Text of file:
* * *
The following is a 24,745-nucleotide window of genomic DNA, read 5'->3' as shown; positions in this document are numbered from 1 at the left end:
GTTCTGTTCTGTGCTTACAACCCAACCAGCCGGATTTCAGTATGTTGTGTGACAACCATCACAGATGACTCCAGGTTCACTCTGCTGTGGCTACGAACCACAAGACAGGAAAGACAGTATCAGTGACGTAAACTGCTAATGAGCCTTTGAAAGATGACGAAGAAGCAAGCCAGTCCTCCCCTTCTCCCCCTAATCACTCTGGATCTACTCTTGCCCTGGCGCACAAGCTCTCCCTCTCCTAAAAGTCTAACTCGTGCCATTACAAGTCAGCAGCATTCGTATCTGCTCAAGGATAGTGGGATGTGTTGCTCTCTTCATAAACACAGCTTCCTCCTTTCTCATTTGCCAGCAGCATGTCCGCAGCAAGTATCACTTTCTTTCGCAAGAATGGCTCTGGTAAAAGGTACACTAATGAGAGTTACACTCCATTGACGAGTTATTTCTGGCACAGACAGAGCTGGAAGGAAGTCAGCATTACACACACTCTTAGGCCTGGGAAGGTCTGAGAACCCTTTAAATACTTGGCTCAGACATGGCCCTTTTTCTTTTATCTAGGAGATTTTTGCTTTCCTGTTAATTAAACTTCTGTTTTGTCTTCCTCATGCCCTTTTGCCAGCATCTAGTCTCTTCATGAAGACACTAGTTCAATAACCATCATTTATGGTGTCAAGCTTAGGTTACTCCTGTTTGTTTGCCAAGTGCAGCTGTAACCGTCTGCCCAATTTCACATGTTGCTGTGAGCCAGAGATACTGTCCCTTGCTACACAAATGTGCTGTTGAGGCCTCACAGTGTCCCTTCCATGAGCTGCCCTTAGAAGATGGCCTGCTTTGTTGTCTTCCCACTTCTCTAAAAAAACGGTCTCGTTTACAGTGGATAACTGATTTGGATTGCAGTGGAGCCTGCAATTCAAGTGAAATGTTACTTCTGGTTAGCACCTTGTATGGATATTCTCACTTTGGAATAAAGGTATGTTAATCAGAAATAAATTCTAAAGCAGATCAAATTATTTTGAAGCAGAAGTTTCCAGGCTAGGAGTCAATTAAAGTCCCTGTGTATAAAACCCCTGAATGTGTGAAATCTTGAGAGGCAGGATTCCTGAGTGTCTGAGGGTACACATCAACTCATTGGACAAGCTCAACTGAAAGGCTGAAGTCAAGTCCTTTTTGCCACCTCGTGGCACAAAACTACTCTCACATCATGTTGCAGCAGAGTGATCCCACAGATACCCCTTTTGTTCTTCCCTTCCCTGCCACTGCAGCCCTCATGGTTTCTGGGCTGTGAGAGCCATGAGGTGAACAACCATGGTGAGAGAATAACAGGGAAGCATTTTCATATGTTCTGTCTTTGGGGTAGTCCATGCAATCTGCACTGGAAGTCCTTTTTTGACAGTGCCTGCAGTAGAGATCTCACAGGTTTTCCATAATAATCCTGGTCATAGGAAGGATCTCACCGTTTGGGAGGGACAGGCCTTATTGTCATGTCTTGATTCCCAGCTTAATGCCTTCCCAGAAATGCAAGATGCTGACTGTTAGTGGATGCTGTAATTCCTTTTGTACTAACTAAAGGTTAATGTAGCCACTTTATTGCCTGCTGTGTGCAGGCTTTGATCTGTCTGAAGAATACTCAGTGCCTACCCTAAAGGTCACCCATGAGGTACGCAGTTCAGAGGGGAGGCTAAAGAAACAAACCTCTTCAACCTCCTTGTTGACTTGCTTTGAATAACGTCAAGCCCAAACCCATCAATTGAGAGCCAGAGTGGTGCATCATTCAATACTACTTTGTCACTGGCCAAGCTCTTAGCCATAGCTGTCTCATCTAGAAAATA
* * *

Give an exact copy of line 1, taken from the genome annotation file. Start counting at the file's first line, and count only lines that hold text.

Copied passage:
The following is a 24,745-nucleotide window of genomic DNA, read 5'->3' as shown; positions in this document are numbered from 1 at the left end: